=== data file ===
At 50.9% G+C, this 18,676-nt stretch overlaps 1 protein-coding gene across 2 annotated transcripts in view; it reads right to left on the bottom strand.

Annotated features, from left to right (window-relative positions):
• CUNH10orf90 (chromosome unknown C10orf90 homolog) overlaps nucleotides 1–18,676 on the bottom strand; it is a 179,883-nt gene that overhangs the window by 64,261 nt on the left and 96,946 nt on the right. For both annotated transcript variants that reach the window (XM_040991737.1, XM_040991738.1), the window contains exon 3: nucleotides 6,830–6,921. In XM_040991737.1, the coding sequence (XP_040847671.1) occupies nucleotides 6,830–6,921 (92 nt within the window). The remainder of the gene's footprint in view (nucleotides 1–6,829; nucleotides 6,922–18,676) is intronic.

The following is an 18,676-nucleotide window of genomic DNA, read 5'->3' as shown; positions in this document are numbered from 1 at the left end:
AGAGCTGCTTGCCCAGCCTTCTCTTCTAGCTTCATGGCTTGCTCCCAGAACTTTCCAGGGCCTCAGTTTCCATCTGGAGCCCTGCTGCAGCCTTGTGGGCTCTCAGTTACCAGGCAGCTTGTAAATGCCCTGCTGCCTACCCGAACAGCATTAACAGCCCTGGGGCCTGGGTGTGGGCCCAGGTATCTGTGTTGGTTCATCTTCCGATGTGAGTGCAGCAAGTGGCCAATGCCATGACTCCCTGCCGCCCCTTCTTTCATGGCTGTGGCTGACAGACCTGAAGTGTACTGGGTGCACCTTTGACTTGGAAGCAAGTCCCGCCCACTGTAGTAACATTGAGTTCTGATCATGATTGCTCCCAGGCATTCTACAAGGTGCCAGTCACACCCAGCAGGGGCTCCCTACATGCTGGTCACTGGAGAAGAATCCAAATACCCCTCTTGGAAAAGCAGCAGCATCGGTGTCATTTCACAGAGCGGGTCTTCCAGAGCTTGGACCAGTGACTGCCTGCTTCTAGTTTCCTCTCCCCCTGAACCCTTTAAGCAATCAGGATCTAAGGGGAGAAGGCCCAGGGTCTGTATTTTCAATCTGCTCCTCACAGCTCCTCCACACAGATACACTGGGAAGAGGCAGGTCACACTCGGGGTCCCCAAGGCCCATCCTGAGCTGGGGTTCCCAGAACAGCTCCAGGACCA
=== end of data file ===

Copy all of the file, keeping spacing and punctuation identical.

At 50.9% G+C, this 18,676-nt stretch overlaps 1 protein-coding gene across 2 annotated transcripts in view; it reads right to left on the bottom strand.

Annotated features, from left to right (window-relative positions):
• CUNH10orf90 (chromosome unknown C10orf90 homolog) overlaps nucleotides 1–18,676 on the bottom strand; it is a 179,883-nt gene that overhangs the window by 64,261 nt on the left and 96,946 nt on the right. For both annotated transcript variants that reach the window (XM_040991737.1, XM_040991738.1), the window contains exon 3: nucleotides 6,830–6,921. In XM_040991737.1, the coding sequence (XP_040847671.1) occupies nucleotides 6,830–6,921 (92 nt within the window). The remainder of the gene's footprint in view (nucleotides 1–6,829; nucleotides 6,922–18,676) is intronic.

The following is an 18,676-nucleotide window of genomic DNA, read 5'->3' as shown; positions in this document are numbered from 1 at the left end:
AGAGCTGCTTGCCCAGCCTTCTCTTCTAGCTTCATGGCTTGCTCCCAGAACTTTCCAGGGCCTCAGTTTCCATCTGGAGCCCTGCTGCAGCCTTGTGGGCTCTCAGTTACCAGGCAGCTTGTAAATGCCCTGCTGCCTACCCGAACAGCATTAACAGCCCTGGGGCCTGGGTGTGGGCCCAGGTATCTGTGTTGGTTCATCTTCCGATGTGAGTGCAGCAAGTGGCCAATGCCATGACTCCCTGCCGCCCCTTCTTTCATGGCTGTGGCTGACAGACCTGAAGTGTACTGGGTGCACCTTTGACTTGGAAGCAAGTCCCGCCCACTGTAGTAACATTGAGTTCTGATCATGATTGCTCCCAGGCATTCTACAAGGTGCCAGTCACACCCAGCAGGGGCTCCCTACATGCTGGTCACTGGAGAAGAATCCAAATACCCCTCTTGGAAAAGCAGCAGCATCGGTGTCATTTCACAGAGCGGGTCTTCCAGAGCTTGGACCAGTGACTGCCTGCTTCTAGTTTCCTCTCCCCCTGAACCCTTTAAGCAATCAGGATCTAAGGGGAGAAGGCCCAGGGTCTGTATTTTCAATCTGCTCCTCACAGCTCCTCCACACAGATACACTGGGAAGAGGCAGGTCACACTCGGGGTCCCCAAGGCCCATCCTGAGCTGGGGTTCCCAGAACAGCTCCAGGACCA